- Constitutional Revision and the City:The Enforcement Acts and Urban America, 1870–1894
Congressional enactment of the Enforcement Acts in 1870 and 1871 marked an unprecedented federalization of voting rights. The various election laws aimed to make real the promise of the recently enacted Fourteenth and Fifteenth amendments to the constitution. A complex duality characterized this new departure in the constitutional understanding of democratic suffrage. On one hand, Republican leadership looked to secure the rights of freedmen in the Reconstructionera South. At the same time, from the outset, northern Republicans strategically worked to strengthen the party in all regions with a particular interest in urban America. From the immediate postwar years down to the early 1890s, congressional committees regularly investigated the problematic and deeply partisan politics of enforcement. Often, House and Senate investigators were more concerned with developments in northern cities than with the state of African American voting across the rural South. This urban story of the consequences of constitutional revision illuminates the often-obscured national dimensions of Reconstruction and its aftermath, while also alerting us to shifting visions of the vote across the final third of the nineteenth century. This essay explores this nationalization of Reconstruction in the wake of the Fifteenth Amendment's enactment by first documenting the central place of New York City in the emerging postbellum electoral regime and then expanding out from Manhattan to look at broader patterns of urban experience with enforcement. [End Page 64]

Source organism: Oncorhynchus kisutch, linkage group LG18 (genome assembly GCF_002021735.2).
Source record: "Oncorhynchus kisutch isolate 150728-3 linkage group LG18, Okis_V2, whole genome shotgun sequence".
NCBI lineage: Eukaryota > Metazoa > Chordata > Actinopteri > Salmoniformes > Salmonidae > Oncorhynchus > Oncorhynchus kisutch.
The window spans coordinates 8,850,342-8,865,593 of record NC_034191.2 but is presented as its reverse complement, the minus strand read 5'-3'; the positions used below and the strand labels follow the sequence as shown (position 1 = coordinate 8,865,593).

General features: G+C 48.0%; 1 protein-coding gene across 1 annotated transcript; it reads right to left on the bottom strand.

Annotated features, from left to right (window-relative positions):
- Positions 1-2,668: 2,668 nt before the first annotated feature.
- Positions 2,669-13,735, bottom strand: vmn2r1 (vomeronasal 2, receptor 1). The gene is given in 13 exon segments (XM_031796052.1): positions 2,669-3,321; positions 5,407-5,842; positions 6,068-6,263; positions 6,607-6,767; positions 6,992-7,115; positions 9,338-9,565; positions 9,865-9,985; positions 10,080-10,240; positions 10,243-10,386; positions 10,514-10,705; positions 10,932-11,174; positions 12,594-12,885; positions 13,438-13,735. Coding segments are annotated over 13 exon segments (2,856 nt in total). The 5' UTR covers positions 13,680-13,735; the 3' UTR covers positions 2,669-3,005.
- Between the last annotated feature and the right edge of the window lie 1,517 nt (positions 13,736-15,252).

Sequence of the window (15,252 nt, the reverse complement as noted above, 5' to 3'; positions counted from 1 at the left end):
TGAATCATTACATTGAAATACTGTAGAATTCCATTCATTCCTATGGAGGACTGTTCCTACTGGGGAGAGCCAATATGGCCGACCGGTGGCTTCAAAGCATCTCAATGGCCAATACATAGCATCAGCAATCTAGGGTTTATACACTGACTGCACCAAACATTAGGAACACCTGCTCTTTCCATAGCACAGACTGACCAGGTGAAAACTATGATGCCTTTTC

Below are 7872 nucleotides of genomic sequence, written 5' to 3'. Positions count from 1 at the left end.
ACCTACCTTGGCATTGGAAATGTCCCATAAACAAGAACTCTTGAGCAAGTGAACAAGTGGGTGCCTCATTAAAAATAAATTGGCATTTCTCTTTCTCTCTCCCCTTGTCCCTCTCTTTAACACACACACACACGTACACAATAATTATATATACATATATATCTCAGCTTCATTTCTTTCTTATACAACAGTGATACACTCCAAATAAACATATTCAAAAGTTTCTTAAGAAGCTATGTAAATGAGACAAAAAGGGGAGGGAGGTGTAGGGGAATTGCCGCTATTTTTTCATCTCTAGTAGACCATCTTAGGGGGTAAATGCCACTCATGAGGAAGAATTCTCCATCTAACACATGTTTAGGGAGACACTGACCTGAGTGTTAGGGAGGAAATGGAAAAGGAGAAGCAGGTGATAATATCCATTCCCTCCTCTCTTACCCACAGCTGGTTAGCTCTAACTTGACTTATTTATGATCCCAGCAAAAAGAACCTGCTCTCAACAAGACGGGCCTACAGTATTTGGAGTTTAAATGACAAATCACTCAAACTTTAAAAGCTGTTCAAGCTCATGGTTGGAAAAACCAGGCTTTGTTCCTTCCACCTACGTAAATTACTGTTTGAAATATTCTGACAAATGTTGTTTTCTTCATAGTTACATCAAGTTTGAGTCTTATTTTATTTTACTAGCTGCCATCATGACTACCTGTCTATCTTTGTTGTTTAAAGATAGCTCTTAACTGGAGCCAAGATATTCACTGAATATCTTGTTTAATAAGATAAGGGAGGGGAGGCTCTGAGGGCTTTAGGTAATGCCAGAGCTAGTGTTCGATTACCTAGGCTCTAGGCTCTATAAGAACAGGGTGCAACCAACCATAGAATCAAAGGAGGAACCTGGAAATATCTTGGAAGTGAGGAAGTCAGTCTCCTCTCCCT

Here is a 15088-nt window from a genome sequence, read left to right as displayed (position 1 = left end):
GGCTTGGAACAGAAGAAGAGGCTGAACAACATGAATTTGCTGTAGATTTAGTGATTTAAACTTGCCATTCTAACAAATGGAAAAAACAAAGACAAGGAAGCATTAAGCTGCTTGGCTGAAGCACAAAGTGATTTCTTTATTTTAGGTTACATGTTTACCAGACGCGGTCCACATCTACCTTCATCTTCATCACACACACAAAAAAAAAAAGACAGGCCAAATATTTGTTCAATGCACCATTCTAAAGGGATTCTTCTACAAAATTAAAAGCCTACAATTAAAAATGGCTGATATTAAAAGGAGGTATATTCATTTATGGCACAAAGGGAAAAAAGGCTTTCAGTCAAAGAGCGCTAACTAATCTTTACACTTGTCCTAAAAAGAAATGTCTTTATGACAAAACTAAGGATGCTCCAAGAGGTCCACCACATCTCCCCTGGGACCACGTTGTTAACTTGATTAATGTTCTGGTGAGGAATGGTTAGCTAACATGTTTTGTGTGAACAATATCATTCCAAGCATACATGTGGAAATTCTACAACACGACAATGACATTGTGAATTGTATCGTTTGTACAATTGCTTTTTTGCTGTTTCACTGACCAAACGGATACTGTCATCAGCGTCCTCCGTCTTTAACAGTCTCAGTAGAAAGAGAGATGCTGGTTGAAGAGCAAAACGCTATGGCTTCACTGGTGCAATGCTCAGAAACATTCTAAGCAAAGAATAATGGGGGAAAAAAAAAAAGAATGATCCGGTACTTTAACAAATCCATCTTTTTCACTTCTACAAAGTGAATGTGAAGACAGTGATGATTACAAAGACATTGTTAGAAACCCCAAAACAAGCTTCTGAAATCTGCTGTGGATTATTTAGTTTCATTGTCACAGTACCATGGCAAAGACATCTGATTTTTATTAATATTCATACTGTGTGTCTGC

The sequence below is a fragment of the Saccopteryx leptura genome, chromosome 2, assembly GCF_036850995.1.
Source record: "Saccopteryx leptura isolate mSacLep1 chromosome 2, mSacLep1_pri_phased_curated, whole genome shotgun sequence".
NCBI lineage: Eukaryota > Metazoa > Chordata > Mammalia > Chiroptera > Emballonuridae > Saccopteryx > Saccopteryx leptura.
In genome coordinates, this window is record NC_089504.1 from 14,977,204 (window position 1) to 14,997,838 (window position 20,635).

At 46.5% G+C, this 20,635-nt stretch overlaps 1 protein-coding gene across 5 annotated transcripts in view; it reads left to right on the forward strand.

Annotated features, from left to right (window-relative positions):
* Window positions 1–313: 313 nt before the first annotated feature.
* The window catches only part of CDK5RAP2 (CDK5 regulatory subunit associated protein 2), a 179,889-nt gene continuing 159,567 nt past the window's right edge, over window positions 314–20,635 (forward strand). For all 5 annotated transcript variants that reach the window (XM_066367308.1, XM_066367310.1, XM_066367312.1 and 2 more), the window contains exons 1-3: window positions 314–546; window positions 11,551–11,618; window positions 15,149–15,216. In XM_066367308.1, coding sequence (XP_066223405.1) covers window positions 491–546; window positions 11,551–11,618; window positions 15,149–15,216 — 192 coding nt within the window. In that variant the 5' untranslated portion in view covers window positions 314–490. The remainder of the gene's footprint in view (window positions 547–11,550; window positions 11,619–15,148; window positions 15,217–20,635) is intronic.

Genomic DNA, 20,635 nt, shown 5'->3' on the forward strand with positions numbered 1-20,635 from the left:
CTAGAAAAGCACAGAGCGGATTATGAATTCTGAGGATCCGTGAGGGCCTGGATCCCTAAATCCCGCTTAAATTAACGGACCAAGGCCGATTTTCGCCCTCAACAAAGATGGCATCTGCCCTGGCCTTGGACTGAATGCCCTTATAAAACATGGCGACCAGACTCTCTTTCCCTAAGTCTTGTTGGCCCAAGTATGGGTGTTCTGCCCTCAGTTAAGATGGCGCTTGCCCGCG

Local metropolitan struggles—in the cities of New England and the Midwest, in San Francisco as much as Manhattan—illuminate processes of state formation and political change in the Gilded Age. The national ambitions of Republican operatives necessarily confronted the long-standing problem of many northern city politicians' commitment to Democratic home rule. At both the level of the local polling place and in the halls of Congress, both the power and the weaknesses of the Reconstructionera state come into view. By remaining alert to the complicated, intersecting histories of race, citizenship, and suffrage in the city, the fundamentally compromised quality of Gilded Age state formation is illuminated.1
Republicans, from Ulysses Grant down to the local ward level, were clearly concerned with their party's long-term prospects as they set about to draft the Enforcement Acts. A movement born in the rural Midwest in the 1850s had long attracted substantial support from voters who harbored fears of large cities. In 1870 and 1871, some of this enduring antiurbanism in the Republican movement meshed with sincere concerns on the part of many activists that Democratic partisans were undermining self-government in the nation's cities. The antiurban dimension of Republican strategy cannot be denied, yet many leading Republicans viewed this as central to achieving the goals of interracial democracy. Party leaders in Washington saw clean elections in the nation's cities as essential to maintaining the Republican position in D.C. and, by extension, throughout the rural South.2 Recent scholarship by Sven Beckert and Richard M. Valelly helps to clarify the broader context of Republican electoral reform in the Reconstruction years. Beckert has documented the class-based movements to restrict the suffrage in Gilded Age New York; some architects of the Enforcement Acts shared related concerns for the "purity" of the ballot in urban America. As Valelly makes clear, the Republican ascendancy to majority party status relied upon the creation and maintenance of the enforcement regime in the face of resurgent Democratic forces in both the rural South and the urban North.3
The 1870 election in New York City would turn out to set a precedent—both locally and nationally—for the next quarter century. Tens of thousands of federal marshals and election officials regulated elections in Manhattan and in other major metropolitan areas down to the mid 1890s. For Gilded Age urban Americans, the state was most abundantly visible—in the form of armed, uniformed United States deputy marshals—every two years on Election Day. Urban historians too have often underplayed the significance of the federal government's role in city life [End Page 65] in the last third of the nineteenth century. This emerging central state authority, moreover, was centered...